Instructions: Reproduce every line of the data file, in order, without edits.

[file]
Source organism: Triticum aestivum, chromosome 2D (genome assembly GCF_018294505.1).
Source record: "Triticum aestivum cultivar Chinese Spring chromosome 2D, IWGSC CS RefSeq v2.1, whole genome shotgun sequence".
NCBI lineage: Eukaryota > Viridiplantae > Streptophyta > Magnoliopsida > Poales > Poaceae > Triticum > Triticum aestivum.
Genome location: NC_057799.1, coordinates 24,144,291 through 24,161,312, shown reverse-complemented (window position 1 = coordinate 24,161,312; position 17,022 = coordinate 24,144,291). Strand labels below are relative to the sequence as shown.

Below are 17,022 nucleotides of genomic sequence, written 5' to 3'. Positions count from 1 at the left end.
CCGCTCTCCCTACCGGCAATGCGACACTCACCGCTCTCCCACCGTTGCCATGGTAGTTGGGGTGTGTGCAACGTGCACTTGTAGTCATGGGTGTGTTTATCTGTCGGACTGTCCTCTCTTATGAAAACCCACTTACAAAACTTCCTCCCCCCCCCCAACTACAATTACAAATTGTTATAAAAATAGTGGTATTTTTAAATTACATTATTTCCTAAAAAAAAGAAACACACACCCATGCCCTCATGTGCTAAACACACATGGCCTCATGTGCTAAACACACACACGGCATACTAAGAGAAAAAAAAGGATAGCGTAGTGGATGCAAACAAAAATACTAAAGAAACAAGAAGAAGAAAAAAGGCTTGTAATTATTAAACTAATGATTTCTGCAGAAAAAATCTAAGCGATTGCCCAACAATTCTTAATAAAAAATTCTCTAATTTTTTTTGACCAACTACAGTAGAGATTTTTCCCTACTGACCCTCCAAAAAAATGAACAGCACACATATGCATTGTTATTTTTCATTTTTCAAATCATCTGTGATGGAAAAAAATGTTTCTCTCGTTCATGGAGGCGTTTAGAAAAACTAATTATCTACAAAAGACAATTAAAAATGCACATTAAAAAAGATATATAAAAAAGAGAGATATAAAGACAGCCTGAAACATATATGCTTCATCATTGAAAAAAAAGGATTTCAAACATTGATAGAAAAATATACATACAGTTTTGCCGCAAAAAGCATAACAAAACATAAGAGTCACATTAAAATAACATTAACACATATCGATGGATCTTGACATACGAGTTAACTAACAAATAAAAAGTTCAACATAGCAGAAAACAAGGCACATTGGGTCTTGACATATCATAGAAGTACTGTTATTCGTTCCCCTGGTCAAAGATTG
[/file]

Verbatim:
Source organism: Triticum aestivum, chromosome 2D (genome assembly GCF_018294505.1).
Source record: "Triticum aestivum cultivar Chinese Spring chromosome 2D, IWGSC CS RefSeq v2.1, whole genome shotgun sequence".
NCBI lineage: Eukaryota > Viridiplantae > Streptophyta > Magnoliopsida > Poales > Poaceae > Triticum > Triticum aestivum.
Genome location: NC_057799.1, coordinates 24,144,291 through 24,161,312, shown reverse-complemented (window position 1 = coordinate 24,161,312; position 17,022 = coordinate 24,144,291). Strand labels below are relative to the sequence as shown.

Below are 17,022 nucleotides of genomic sequence, written 5' to 3'. Positions count from 1 at the left end.
CCGCTCTCCCTACCGGCAATGCGACACTCACCGCTCTCCCACCGTTGCCATGGTAGTTGGGGTGTGTGCAACGTGCACTTGTAGTCATGGGTGTGTTTATCTGTCGGACTGTCCTCTCTTATGAAAACCCACTTACAAAACTTCCTCCCCCCCCCCAACTACAATTACAAATTGTTATAAAAATAGTGGTATTTTTAAATTACATTATTTCCTAAAAAAAAGAAACACACACCCATGCCCTCATGTGCTAAACACACATGGCCTCATGTGCTAAACACACACACGGCATACTAAGAGAAAAAAAAGGATAGCGTAGTGGATGCAAACAAAAATACTAAAGAAACAAGAAGAAGAAAAAAGGCTTGTAATTATTAAACTAATGATTTCTGCAGAAAAAATCTAAGCGATTGCCCAACAATTCTTAATAAAAAATTCTCTAATTTTTTTTGACCAACTACAGTAGAGATTTTTCCCTACTGACCCTCCAAAAAAATGAACAGCACACATATGCATTGTTATTTTTCATTTTTCAAATCATCTGTGATGGAAAAAAATGTTTCTCTCGTTCATGGAGGCGTTTAGAAAAACTAATTATCTACAAAAGACAATTAAAAATGCACATTAAAAAAGATATATAAAAAAGAGAGATATAAAGACAGCCTGAAACATATATGCTTCATCATTGAAAAAAAAGGATTTCAAACATTGATAGAAAAATATACATACAGTTTTGCCGCAAAAAGCATAACAAAACATAAGAGTCACATTAAAATAACATTAACACATATCGATGGATCTTGACATACGAGTTAACTAACAAATAAAAAGTTCAACATAGCAGAAAACAAGGCACATTGGGTCTTGACATATCATAGAAGTACTGTTATTCGTTCCCCTGGTCAAAGATTG